Like Oscar, Teresa appreciated that children can be quite inquisitive and want to understand why certain rules are being enforced. She had an open conversation about her fears and helped them understand why she was banning sleep overs.

"There is young girl who had gone for a sleepover at a cousin's place. She was abused by an uncle, who was a far relative and had also visited. When she came back home, she could not talk to her parents about it. The mother noticed something was off. The girl went to school and her grades dropped. The teachers told the mother that her daughter needed counselling. When she came, she opened up and told me that the uncle threatened her to not telling anyone."

Besides ruining a child’s character, children can also be exposed to mockery and teasing that hurts their self-esteem.

"Another child went to a relative's and could not even last a week because they were being abused emotionally. This child was not being fed enough and would be called a pig for wanting more."

Such tales from her line of work reinforced Teresa’s hesitation to let her children sleep away from home.

"I rarely visit people's homes as well. When we were being raised, we used to live in a plot in Eastleigh and I happened to go to a neighbour's house and ate pancakes. Two weeks later, my mom met with the neighbour and she informed her that I had visited. I was beaten thoroughly. To date I never like pancakes. You see, the rule in our house back then was you should never go to people's houses, and that is what I have grown up knowing."

However, Teresa’s doors are open to friends and family who wish to come for a sleepover as long as they abide by the rules.

"The rules are simple. We won't use phones throughout. You must participate in duties that are being done in the house. If we have to go to church, you will not be an exemption. When we agree this is what we are eating, there is no special meals anyone."

This does not mean that she has not had visitors who refused to leave their children because of her 'rules.' Some feel like she is strict and too firm.

While Oscar and Teresa have tested the waters of sleepovers, Gracejoy, a mother of two boys, has never allowed her children to go for unsupervised visits.

"There is one time they went to my folks' home but they were with their nanny. They stayed there for some weeks but wanted to come back home soon after."

Additionally, Gracejoy does not have close friends with whom her children can go for sleepovers in their houses.

"My relatives are kind of independent and they will demand you to be there with your children. We have all been cultured into taking care of our responsibilities. So, if my children want to visit a certain aunt, uncle, or cousin we all have to be there. Also, even then, no sleeping over."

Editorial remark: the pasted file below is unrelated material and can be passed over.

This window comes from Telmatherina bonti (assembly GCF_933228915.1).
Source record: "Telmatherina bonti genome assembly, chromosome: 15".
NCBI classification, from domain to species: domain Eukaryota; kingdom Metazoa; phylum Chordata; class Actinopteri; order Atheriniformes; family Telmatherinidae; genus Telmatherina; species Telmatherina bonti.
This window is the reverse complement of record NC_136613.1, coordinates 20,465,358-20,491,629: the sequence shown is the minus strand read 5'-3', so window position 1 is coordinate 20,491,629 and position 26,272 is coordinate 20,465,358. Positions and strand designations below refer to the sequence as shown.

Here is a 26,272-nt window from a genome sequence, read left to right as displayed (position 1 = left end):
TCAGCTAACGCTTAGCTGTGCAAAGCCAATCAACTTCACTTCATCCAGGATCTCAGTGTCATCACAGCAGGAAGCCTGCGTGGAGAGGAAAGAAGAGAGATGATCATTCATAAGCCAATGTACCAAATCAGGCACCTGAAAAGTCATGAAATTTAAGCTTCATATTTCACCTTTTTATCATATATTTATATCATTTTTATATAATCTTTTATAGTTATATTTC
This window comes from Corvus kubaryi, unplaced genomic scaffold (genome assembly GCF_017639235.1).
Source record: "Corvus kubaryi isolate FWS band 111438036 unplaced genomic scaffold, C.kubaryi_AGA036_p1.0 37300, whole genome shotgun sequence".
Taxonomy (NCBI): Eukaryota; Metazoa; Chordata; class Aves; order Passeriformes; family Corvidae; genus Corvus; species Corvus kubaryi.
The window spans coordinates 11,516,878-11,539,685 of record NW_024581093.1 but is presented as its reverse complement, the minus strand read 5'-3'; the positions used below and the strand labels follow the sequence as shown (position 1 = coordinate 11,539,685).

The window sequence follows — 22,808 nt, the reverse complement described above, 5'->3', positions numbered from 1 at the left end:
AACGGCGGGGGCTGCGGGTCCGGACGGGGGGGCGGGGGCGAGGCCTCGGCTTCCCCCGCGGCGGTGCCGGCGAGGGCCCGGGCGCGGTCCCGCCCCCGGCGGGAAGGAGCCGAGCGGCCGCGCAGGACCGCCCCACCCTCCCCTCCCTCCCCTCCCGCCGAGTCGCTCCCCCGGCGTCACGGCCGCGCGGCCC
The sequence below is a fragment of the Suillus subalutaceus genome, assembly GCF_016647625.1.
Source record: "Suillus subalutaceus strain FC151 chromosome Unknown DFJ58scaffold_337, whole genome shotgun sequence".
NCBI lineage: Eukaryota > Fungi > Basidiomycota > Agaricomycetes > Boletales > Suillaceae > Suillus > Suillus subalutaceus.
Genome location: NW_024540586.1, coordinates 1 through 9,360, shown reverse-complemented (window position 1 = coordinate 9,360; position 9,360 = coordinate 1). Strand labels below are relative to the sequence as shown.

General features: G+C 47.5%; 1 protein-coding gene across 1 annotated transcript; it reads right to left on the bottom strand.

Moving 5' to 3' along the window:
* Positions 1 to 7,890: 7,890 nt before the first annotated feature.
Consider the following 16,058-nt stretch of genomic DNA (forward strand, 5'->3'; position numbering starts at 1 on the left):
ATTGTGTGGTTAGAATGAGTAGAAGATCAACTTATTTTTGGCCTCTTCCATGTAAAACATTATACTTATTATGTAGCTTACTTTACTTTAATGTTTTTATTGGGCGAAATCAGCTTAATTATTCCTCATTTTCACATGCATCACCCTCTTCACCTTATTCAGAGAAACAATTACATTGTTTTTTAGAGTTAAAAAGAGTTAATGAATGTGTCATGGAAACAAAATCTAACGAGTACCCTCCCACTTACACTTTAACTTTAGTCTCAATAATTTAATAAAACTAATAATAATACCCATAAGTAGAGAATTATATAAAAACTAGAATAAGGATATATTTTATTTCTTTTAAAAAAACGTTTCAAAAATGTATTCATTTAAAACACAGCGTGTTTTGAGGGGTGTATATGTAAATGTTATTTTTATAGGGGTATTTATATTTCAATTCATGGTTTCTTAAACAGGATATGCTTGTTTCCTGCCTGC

Gracejoy has never hosted a sleepover at her home. She has no plans to and points out that should it happen, it will have met a certain threshold.

"We must have a connection. You just don't know people. People know how to hide wickedness."

While she is yet to have a conversation with her children, she explains that they themselves have never felt the urge of having sleepovers.

"They prefer to just stay here, play their games and not go to other people's home. They do not fancy it at all."

Gracejoy's way of life has also significantly shaped her children's perception of socialising. "I do not belong to chamas, or any groupings in church or even in the estate. So, maybe they have picked that from me and know that even after church you can go back home and do your things."

However, Gracejoy feels that the perception of the sleepover will not change because the world is changing for the 'worse' as days go by.

"Gone are the days when you thought that since the child is with an adult, they are safe. We've seen and heard heart-wrenching stories of kin abusing children. It is just not the same as before, children can get traumatised for life."

Loice Noo

Loice Noo, a child psychologist with ultimate carelinks during the interview at Nation Center in Nairobi on November 28, 2023. 

Photo credit: Evans Habil | Nation Media Group

 According to Loice Noo, a child psychologist, getting a child to understand a parent’s fears can prevent the dangers posed by sleepovers.

“As a parent, you need to answer the ‘Why not?’ Children can hold meaningful conversations once they know you mean well. Invest in building trust and friendship then you can release them knowing they will come back and freely share their experiences. You won’t be releasing them to a perfect world, but they will be able to handle whatever situation they meet out there because of the training you have done at home.”